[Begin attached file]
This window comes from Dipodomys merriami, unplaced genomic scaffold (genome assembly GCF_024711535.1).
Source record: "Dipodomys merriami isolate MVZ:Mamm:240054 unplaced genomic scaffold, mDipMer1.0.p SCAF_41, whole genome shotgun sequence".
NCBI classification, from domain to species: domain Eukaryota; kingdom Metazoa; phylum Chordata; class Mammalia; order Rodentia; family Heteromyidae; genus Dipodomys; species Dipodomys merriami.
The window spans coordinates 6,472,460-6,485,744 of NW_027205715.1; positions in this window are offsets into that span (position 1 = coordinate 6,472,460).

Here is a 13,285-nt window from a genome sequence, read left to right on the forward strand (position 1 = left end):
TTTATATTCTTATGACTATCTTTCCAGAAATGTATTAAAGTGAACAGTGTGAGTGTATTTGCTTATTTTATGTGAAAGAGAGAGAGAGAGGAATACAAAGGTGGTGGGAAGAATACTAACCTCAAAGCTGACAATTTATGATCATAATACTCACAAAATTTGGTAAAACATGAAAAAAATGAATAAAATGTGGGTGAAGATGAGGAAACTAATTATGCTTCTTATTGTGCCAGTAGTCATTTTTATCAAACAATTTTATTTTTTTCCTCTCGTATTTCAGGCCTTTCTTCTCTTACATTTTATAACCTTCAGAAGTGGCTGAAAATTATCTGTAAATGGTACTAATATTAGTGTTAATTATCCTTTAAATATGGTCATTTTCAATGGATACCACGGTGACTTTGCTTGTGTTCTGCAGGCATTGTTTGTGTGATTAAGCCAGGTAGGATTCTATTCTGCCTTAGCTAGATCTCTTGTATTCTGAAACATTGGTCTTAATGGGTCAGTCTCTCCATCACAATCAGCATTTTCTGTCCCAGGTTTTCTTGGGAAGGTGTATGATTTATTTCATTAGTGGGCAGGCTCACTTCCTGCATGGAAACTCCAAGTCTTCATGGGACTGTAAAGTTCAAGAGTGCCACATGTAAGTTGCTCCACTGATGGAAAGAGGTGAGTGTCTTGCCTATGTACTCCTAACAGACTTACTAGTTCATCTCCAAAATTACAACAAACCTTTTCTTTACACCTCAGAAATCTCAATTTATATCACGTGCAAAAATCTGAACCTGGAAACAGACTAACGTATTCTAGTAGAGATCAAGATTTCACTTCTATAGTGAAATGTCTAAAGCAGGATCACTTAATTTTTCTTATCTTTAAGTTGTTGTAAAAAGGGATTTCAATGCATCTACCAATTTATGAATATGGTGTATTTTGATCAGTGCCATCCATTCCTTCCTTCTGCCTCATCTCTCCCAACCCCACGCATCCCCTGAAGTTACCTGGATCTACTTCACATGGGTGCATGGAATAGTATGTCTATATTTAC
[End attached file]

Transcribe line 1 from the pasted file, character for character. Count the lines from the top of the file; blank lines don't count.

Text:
This window comes from Dipodomys merriami, unplaced genomic scaffold (genome assembly GCF_024711535.1).